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Volume 31 Issue 2
April 2016
Article Contents
Citation: Zhenyuan Wang, Chunjun Qin, Jing Hu, Xiaoqiang Guo, Jian Yin. Recent advances in synthetic carbohydrate-based human immunodeficiency virus vaccines [J].VIROLOGICA SINICA, 2016, 31(2) : 110-117.

Recent advances in synthetic carbohydrate-based human immunodeficiency virus vaccines

  • Corresponding author: Jian Yin,
  • ORCID: 0000-0002-2284-1666; 
  • Received Date: 11 December 2015
    Accepted Date: 02 March 2016
    Published Date: 17 March 2016
  • An effective vaccine for human immunodeficiency virus (HIV) is urgently needed to prevent HIV infection and progression to acquired immune deficiency syndrome (AIDS). As glycosylation of viral proteins becomes better understood, carbohydrate-based antiviral vaccines against special viruses have attracted much attention. Significant efforts in carbohydrate synthesis and immunogenicity research have resulted in the development of multiple carbohydrate-based HIV vaccines. This review summarizes recent advances in synthetic carbohydrate-based vaccines design strategies and the applications of these vaccines in the prevention of HIV.
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    Recent advances in synthetic carbohydrate-based human immunodeficiency virus vaccines

      Corresponding author: Jian Yin,
    • 1. Key Laboratory of Carbohydrate Chemistry and Biotechnology Ministry of Education, School of Biotechnology, Jiangnan University, Wuxi 214122, China
    • 2. Wuxi Medical School, Jiangnan University, Wuxi 214122, China

    Abstract: An effective vaccine for human immunodeficiency virus (HIV) is urgently needed to prevent HIV infection and progression to acquired immune deficiency syndrome (AIDS). As glycosylation of viral proteins becomes better understood, carbohydrate-based antiviral vaccines against special viruses have attracted much attention. Significant efforts in carbohydrate synthesis and immunogenicity research have resulted in the development of multiple carbohydrate-based HIV vaccines. This review summarizes recent advances in synthetic carbohydrate-based vaccines design strategies and the applications of these vaccines in the prevention of HIV.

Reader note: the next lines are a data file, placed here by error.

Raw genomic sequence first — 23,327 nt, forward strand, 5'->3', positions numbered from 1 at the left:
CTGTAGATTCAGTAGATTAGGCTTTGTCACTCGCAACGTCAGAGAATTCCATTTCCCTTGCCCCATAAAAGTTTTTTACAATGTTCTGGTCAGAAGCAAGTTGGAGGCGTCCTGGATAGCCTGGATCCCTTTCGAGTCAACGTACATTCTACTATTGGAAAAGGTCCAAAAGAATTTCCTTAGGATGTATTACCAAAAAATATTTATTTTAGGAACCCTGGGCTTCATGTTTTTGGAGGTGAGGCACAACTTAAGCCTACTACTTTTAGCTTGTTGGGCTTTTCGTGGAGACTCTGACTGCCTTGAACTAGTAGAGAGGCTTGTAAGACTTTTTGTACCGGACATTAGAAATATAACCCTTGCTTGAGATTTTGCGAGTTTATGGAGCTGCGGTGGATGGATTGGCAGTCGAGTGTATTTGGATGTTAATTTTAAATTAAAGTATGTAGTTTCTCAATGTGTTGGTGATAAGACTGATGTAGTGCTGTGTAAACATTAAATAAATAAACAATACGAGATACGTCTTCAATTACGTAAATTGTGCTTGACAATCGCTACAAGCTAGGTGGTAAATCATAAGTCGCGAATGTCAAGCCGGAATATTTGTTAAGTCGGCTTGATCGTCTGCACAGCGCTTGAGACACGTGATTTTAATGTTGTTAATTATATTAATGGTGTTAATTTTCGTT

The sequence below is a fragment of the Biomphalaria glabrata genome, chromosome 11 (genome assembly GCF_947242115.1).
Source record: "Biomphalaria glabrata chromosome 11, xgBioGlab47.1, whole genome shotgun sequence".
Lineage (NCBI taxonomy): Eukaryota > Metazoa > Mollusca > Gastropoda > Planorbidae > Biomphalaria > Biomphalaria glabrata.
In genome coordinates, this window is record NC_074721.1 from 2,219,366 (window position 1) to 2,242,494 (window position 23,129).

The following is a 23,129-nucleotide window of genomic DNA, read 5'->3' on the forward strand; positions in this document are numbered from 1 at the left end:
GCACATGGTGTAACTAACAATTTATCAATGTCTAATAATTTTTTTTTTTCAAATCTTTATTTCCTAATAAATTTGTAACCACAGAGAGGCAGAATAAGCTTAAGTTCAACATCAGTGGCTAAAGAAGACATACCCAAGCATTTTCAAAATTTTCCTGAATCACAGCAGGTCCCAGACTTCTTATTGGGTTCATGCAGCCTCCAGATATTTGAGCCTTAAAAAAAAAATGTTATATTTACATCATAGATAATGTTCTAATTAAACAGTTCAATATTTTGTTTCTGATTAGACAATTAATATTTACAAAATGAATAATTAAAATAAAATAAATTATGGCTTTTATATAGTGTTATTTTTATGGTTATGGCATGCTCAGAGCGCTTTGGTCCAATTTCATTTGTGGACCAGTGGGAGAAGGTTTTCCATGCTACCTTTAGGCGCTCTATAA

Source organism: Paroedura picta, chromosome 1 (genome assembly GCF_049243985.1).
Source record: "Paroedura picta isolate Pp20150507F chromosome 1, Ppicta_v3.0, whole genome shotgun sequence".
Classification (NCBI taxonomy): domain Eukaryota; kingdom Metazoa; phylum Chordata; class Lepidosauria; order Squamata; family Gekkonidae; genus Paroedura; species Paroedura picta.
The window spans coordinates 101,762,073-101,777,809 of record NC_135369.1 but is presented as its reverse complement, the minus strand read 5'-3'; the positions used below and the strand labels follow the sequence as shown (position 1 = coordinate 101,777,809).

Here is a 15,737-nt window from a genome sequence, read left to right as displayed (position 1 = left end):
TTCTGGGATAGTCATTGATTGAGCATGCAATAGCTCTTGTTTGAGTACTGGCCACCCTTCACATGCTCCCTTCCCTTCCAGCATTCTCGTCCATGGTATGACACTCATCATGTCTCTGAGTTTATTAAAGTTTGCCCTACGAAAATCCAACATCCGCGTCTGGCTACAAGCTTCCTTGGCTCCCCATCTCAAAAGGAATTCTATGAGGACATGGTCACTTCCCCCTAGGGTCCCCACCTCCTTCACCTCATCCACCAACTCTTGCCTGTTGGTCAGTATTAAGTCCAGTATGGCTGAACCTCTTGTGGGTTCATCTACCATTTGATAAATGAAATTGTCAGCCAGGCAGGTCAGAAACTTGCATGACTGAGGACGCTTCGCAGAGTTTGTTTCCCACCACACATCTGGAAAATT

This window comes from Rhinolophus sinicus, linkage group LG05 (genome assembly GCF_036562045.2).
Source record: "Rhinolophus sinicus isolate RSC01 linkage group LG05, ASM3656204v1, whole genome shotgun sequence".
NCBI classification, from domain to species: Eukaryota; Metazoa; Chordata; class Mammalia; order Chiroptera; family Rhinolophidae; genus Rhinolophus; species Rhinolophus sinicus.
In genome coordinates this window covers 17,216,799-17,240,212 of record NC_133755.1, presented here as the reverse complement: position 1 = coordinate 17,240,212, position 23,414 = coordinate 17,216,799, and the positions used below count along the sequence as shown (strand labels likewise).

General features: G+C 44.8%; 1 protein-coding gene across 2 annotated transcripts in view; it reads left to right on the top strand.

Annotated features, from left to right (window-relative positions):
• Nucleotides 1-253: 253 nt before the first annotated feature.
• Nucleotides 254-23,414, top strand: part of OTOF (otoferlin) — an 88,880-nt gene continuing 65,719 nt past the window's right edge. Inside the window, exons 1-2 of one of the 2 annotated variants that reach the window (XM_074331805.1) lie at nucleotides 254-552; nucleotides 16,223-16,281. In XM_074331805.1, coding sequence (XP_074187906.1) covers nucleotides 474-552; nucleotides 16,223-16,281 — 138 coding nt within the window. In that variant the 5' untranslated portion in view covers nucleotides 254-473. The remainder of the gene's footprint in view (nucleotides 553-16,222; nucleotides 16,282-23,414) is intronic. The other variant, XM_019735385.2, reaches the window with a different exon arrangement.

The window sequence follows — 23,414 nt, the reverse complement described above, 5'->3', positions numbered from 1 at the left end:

• Human immunodeficiency virus (HIV) continues to be a major global public health issue, with more than 1.2 million acquired immune deficiency syndrome (AIDS) -related deaths occurring yearly (UNAIDS, 2015). In 2014, 2 million individuals were newly infected with HIV-1, and 36.9 million people were living with HIV-1 (UNAIDS, 2015). Combination antiretroviral therapy (cART) or highly active antiretroviral therapy (HAART) has been shown to reduce AIDS-related mortality and morbidity (de Goede et al., 2015). Although cART has the potential to dramatically prolong the life expectancy of HIV-infected individuals, it does not provide a cure; therefore, individuals receiving cART must continue therapy for their entire lives and must overcome issues associated with the side effects and high costs of therapy (Tongo and Burgers, 2014; de Goede et al., 2015). Moreover, cART may lead to the emergence of resistant mutants. Therefore, an effective HIV vaccine is still urgently needed to prevent HIV infection and progression to AIDS.

      Since the first use of a vaccine by Edward Jenner in 1796, the development of cell culture and recombinant DNA technologies has revolutionized vaccine design (Rodrigues et al., 2015). In the middle of the 20th century, attenuated and inactivated vaccines developed through animal cell culture became the most commonly used form of vaccination against viral infection. In the late 20th century, recombinant DNA technologies facilitated the development of subunit antiviral vaccines comprised of protein and /or DNA (Rodrigues et al., 2015). To date, vaccines have been successfully applied for eradication of several acute viral diseases, such as smallpox, poliomyelitis, and measles (Minor, 2015). However, the development of an HIV vaccine is more challenging for several reasons, including the absence of a single case of natural immunological protection against HIV infection and the marked genetic variability of HIV-1 (de Goede et al., 2015). Moreover, live attenuated forms of viruses and inactivated viruses, which are typically used in the development of many traditional vaccines, are not suitable for developing HIV vaccines for safety reasons (Tongo and Burgers, 2014).